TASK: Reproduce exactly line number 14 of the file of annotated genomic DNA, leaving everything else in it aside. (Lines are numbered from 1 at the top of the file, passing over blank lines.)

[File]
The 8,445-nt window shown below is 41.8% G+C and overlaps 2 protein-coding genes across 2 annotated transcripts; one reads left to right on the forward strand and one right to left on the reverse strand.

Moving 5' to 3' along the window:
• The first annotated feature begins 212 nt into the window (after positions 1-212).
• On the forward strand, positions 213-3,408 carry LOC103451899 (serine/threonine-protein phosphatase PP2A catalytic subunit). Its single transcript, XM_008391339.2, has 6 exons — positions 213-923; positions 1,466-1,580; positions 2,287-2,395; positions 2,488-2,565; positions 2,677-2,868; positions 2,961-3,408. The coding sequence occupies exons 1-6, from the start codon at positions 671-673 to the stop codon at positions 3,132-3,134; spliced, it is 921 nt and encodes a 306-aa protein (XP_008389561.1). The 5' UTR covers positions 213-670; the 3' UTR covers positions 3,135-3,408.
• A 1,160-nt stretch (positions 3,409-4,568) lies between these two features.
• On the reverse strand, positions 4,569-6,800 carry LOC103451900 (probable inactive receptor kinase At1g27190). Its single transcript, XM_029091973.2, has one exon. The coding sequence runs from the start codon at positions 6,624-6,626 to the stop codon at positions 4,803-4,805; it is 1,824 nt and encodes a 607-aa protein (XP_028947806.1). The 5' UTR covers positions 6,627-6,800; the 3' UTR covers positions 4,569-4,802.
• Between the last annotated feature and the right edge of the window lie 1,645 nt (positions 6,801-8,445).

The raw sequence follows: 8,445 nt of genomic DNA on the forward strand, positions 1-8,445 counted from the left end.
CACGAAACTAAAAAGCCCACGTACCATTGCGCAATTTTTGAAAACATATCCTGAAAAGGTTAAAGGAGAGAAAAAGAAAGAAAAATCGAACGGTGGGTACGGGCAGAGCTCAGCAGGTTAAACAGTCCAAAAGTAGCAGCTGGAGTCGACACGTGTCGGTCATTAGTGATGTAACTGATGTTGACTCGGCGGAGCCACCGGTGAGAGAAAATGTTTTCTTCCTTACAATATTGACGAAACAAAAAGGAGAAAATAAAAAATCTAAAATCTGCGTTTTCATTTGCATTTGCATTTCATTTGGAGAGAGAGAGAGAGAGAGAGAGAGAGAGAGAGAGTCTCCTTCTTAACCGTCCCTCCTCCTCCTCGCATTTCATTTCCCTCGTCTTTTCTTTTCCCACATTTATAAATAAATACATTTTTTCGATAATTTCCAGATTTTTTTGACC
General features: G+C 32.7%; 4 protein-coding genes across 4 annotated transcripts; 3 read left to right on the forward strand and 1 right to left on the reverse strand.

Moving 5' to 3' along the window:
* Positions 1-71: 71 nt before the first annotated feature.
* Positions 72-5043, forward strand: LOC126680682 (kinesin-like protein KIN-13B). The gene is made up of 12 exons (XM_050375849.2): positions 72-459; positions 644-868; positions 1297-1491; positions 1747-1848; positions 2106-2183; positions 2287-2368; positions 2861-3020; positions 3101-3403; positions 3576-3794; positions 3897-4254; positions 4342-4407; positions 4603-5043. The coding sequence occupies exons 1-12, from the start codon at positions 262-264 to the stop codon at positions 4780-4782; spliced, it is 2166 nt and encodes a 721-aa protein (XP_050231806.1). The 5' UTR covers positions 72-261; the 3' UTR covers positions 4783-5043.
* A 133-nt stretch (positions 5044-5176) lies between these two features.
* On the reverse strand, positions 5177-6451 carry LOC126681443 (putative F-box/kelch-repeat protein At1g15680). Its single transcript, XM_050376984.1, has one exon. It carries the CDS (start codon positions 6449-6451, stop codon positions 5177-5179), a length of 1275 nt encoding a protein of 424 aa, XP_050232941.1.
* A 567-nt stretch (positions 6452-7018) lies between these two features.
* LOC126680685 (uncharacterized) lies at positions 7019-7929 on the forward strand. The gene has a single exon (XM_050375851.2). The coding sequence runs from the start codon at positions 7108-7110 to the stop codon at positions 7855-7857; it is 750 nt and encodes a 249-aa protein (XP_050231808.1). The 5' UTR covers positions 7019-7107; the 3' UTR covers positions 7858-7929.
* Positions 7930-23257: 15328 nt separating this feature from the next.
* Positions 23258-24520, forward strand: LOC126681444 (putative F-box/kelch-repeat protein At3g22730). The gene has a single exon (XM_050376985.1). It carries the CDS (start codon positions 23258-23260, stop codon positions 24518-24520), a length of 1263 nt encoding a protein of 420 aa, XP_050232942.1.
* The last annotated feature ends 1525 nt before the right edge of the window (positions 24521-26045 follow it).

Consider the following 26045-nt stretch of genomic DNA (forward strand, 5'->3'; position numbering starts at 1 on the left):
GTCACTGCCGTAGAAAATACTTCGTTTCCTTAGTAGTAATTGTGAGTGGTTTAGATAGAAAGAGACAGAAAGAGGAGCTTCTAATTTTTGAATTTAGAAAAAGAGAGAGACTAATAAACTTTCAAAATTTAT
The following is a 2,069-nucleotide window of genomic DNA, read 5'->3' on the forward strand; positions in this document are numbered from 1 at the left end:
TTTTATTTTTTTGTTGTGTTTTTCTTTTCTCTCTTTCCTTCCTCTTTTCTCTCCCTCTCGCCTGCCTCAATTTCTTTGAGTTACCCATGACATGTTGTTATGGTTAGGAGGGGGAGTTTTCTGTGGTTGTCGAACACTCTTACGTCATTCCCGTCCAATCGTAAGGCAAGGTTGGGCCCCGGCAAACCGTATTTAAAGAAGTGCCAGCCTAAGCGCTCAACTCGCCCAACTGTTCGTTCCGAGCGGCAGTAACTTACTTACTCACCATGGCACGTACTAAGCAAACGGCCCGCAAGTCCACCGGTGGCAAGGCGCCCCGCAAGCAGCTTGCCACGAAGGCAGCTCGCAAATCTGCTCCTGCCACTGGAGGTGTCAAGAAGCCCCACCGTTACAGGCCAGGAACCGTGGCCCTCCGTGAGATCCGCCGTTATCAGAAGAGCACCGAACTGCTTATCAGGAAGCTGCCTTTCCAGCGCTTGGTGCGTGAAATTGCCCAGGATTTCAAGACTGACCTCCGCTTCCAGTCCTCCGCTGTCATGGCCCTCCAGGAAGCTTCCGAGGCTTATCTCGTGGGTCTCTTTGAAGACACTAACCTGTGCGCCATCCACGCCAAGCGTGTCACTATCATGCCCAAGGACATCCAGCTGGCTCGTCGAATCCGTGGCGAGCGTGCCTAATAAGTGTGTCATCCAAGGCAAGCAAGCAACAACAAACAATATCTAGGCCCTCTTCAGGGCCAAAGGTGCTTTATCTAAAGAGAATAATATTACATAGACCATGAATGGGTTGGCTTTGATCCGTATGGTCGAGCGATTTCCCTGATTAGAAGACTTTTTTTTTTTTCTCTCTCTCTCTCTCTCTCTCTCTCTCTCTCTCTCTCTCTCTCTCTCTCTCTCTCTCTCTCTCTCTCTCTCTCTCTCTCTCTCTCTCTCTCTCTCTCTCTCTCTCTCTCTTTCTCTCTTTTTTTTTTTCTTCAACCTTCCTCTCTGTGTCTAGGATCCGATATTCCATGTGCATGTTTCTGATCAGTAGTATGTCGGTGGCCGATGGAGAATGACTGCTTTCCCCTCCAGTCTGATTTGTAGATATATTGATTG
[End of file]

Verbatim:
* A 133-nt stretch (positions 5044-5176) lies between these two features.